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The ingredients for Thai cooking are a bit hard to come by. And as far as I know, there are no ready substitutes for the things that make Thai food so delicious. There are Asian markets, of course, and we frequent them somewhat. But for reliable and very fresh supplies of the key ingredients, I have learned from Lawan that the best thing is to grow them.
There are at least five ingredients that I grow in order to be sure I have what I need for my favorite Thai dishes. They are all grouped together in a hot spot near a source of water. They all agree on heat, strong sun, and a good bit of moisture.
Thai basil is pretty different from any other kind. "Siam Queen" is slow to start in the season, and showy, with a strong anise flavor. The nearest thing is cinnamon or purple basil. Close, but no cigar. The taste of Siam Queen is worth having on hand. Bees love this plant, which I have often grown cheek-by-jowl with tabasco peppers. They look beautiful together and grow at a similar pace.
The pepper of choice is the Thai Dragon. Another slow starter, it is prolific. One or two will give you all you want. This is the chili out of which both the green and the red curry pastes are made. HOT. Handle with care.
Then there is galanga root. This is a form of ginger, but it is not the common ginger whose root is available everywhere. It is milder and more delicate-tasting. Lawan's wonderful shrimp soup requires it; ordinary ginger is too strong-tasting for this soup.
Now, some stores carry galanga root. Asian food stores do so reliably. Central Market less so. But when you buy it in a store it tends to be tough, it seems to me. And it does not store and keep as well as ginger (which I keep in the freezer and shave for cooking in stir frys annd curries).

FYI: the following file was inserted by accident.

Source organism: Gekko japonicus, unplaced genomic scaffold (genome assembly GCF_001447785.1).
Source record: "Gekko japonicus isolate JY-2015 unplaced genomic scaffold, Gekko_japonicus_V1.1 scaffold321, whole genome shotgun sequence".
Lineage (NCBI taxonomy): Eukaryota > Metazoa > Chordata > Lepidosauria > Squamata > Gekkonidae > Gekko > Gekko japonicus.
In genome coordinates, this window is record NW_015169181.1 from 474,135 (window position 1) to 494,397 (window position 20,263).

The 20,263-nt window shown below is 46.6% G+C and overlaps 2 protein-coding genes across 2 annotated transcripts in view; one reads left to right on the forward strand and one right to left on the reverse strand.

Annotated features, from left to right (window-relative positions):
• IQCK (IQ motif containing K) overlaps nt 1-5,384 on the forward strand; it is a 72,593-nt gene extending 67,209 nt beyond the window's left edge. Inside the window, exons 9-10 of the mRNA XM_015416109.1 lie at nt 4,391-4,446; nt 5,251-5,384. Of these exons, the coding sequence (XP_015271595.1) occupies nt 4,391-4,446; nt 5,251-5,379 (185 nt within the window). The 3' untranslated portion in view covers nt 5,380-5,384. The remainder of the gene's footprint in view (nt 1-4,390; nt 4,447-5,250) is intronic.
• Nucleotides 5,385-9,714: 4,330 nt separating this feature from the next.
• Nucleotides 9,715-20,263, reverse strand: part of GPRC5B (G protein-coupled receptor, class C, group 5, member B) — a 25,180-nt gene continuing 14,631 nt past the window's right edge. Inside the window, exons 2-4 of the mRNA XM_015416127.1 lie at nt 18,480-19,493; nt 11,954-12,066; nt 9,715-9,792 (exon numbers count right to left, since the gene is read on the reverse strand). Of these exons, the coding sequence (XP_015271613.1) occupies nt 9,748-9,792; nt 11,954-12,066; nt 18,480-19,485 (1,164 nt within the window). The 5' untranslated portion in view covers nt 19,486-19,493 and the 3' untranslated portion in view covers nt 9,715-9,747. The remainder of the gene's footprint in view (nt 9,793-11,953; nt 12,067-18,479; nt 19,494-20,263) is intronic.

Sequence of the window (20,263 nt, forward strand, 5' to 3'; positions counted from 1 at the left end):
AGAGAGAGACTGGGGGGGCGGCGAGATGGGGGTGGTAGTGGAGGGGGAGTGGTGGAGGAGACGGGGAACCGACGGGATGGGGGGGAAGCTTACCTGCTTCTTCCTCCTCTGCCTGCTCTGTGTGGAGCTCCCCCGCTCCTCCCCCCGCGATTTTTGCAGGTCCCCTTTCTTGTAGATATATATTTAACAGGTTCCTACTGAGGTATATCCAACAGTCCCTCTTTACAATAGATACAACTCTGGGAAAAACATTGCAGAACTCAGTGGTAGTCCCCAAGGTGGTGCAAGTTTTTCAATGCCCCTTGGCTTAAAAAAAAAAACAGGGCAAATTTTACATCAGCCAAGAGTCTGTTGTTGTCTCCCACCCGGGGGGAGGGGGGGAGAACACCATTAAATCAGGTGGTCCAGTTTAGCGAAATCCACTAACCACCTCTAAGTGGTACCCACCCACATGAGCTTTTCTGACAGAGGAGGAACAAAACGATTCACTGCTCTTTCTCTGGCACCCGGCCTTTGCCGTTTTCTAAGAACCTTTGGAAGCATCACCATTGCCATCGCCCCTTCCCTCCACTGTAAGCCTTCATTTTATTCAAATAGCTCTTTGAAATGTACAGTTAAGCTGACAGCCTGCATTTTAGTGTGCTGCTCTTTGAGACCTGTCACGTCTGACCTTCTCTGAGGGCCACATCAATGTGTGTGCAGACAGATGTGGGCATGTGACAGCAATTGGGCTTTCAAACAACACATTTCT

So once again I take my cue from Lawan. I got a galanga root and buried it. Just about the time I gave up on it, it sprouted. I think water is the key. It laid low until a rainy spell. That's it just below, looking like a ginger.
Then there is lemon grass. Cymbopogon is its botanical moniker. I used to be so confused about how to use it. You treat it like a green onion. Gently pull out a whole clump by the roots. Cut off the top. Then treat the plump base (maybe 6-8 inches of it) like a leek or onion, finely slicing it into rings.
Lemon grass is available from quite a few sources, but it's worth growing because, in the right spot with sun and water, it grows rampantly. In the store, three or four little semi-dried-out stumps will run you three or four DOLLARS. Nurseries around here sell lemon grass starters in the spring. A caution: I think this of one of those herbs you can overdo: too much might be hazardous to your health.
Here's a happy lemon grass clump. It may not survive the winter (depending on how cold). I think probably I should pull a few starter-clumps and keep them in the greenhouse over the winter. But if I lose it all, I can buy one little plug in the spring and it will be this large in about a month!
Two more major ingredients are tamarind and the amazing Indonesian Lime tree. These two have their own pages.
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